Thursday, June 7, 2018

Reflections on Dead Home-Entertainment Technology

By Steve Evans

On this day in 1975 Sony introduced the Betamax 9300, a "video recorder" almost the size of a footlocker and priced at $2,295 (about $11,000 in 2018 dollars). It had fat piano keys for controls and a crude LCD numeric screen. Made a fair amount of whirring noise, too. With the release of this brute of a component, Sony began the era of the home theater concept and forever changed the way people consume programming, since they were no longer at the mercy of broadcasters' schedules. That is, if you could figure out how to program the machine and set the timer to record the correct channel.

In less than a decade Betamax would be extinct after losing the videotape format war to VHS cassettes, which delivered noticeably lower image quality but were cheaper. We had a top-loading Betamax that ended up in basement storage when VHS took over and it was no longer possible to buy the smaller Betamax cassettes. I remember the owner of a local video rental store saying how happy he was when Betamax died because he no longer had to buy two copies of the same movie on different videotape formats. Blockbuster arrived a couple years later and he went out of business, anyway.

My first movie from that rental store was Sam Peckinpah’s The Wild Bunch (1969) on a Betamax cassette. I had never seen the film, much less uncut, as there is no way any network back then would have shown that legendarily violent film as released theatrically. As a fledgling 14-year-old film buff, being able to rent and watch a movie on demand was a revelation (nor did the rental shop owner give a damn about whether I was old enough to be watching R-rated movies). Soon, most of my allowance money was going to movie rentals at the video store down the street. All of them were beat up and scratchy, even the new releases after only a couple of weeks, but I didn't care. In a town with only two single-screen movie theaters and cable TV service still a few years off, having a video rental store was like a passport to exotic lands of adventure.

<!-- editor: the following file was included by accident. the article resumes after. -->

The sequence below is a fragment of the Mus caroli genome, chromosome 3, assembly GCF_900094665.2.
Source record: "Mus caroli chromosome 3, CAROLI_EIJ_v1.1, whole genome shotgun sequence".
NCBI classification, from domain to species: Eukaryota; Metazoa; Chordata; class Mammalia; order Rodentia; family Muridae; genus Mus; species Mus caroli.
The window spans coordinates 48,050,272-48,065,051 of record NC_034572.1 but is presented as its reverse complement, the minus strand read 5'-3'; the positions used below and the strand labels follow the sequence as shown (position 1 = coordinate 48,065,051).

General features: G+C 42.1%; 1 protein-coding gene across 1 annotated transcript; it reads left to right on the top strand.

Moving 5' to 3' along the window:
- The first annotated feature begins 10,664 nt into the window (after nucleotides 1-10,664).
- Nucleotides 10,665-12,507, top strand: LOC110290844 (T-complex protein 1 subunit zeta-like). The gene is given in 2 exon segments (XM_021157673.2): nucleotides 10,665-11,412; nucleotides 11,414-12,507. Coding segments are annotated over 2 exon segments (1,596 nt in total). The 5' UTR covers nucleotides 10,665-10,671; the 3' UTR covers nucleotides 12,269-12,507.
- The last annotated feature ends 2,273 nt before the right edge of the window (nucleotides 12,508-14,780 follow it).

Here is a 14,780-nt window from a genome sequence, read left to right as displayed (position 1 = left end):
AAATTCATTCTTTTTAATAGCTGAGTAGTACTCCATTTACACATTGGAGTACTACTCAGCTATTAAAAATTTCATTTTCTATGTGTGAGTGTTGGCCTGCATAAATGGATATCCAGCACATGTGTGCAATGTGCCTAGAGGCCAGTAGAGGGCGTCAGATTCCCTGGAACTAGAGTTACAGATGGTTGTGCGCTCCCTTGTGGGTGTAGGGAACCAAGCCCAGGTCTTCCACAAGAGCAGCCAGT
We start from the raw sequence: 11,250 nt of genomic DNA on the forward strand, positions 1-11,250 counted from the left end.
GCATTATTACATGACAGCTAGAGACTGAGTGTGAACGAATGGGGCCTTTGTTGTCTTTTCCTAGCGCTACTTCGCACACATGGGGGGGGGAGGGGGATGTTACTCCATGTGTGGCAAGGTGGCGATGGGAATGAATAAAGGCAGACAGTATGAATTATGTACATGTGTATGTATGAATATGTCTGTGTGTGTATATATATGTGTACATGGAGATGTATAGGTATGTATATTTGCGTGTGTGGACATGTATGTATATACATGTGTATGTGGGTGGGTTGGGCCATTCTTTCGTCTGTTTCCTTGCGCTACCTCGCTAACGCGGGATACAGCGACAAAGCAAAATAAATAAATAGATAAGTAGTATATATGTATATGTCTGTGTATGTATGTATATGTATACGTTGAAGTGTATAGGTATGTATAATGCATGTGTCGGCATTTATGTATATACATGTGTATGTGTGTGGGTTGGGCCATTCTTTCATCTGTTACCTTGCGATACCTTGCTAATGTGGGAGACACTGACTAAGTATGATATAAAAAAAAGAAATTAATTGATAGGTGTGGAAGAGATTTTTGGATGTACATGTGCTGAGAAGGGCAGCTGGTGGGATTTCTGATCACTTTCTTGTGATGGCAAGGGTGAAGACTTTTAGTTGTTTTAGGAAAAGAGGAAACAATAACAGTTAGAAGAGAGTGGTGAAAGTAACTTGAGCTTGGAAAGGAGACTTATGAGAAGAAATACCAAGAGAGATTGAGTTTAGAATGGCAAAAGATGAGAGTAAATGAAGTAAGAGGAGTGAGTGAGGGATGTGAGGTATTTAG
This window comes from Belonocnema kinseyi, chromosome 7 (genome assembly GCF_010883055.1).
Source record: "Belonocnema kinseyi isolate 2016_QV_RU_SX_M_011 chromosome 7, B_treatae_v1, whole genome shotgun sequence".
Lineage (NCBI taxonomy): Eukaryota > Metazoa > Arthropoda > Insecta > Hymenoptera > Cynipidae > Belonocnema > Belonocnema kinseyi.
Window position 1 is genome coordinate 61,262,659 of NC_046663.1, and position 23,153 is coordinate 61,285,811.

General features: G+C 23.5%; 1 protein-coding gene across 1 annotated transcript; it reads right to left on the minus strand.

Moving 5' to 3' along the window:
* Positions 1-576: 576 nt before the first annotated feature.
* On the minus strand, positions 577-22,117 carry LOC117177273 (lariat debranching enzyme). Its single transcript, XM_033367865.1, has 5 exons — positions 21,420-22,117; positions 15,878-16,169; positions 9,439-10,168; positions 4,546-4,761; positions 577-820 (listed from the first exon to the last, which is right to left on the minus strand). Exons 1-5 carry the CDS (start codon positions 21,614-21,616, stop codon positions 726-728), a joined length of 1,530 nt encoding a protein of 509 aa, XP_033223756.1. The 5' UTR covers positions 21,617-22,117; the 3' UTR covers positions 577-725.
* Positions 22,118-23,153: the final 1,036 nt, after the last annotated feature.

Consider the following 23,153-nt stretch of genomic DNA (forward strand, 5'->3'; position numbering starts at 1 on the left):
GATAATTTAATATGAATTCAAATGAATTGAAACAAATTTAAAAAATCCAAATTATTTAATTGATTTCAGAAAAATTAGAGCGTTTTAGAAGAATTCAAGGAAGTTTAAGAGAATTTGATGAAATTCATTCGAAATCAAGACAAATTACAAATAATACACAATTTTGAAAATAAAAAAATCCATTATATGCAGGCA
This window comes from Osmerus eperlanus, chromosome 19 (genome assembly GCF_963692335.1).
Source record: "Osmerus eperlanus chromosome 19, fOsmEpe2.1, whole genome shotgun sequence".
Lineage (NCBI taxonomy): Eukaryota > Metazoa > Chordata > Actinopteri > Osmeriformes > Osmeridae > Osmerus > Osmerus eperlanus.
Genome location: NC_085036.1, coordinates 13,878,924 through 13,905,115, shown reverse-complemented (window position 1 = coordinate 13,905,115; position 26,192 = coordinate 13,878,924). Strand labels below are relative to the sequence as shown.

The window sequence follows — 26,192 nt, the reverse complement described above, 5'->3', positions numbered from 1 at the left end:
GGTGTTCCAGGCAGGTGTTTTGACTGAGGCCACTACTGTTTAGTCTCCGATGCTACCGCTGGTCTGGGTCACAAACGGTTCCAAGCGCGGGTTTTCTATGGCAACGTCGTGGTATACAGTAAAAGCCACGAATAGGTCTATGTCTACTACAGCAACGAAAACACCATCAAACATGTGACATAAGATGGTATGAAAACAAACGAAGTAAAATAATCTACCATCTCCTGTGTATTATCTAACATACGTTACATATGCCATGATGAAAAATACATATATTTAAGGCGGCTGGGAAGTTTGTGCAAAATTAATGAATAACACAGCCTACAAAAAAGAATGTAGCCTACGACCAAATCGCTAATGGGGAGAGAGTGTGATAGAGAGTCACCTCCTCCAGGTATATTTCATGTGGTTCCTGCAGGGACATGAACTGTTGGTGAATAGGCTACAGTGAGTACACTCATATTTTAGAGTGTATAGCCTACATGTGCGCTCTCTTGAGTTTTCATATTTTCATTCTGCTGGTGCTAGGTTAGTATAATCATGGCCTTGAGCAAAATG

I'd bet that mom still has that Betamax monster socked away somewhere in her basement -- and it probably still works -- only there's no way to hook up the equipment to a modern TV because RCA jacks, and the red, yellow and white cables to connect them, are likewise a thing of the past.

Nothing lasts forever, except my ridiculous habit of renting and then buying films like The Wild Bunch on video cassette (twice), DVD and, more recently, on Blu-ray. If Peckinpah's bloody classic is ever released in the 4K format, I’ll buy that one, too. Obsessions always start somewhere. I have Betamax to thank for mine.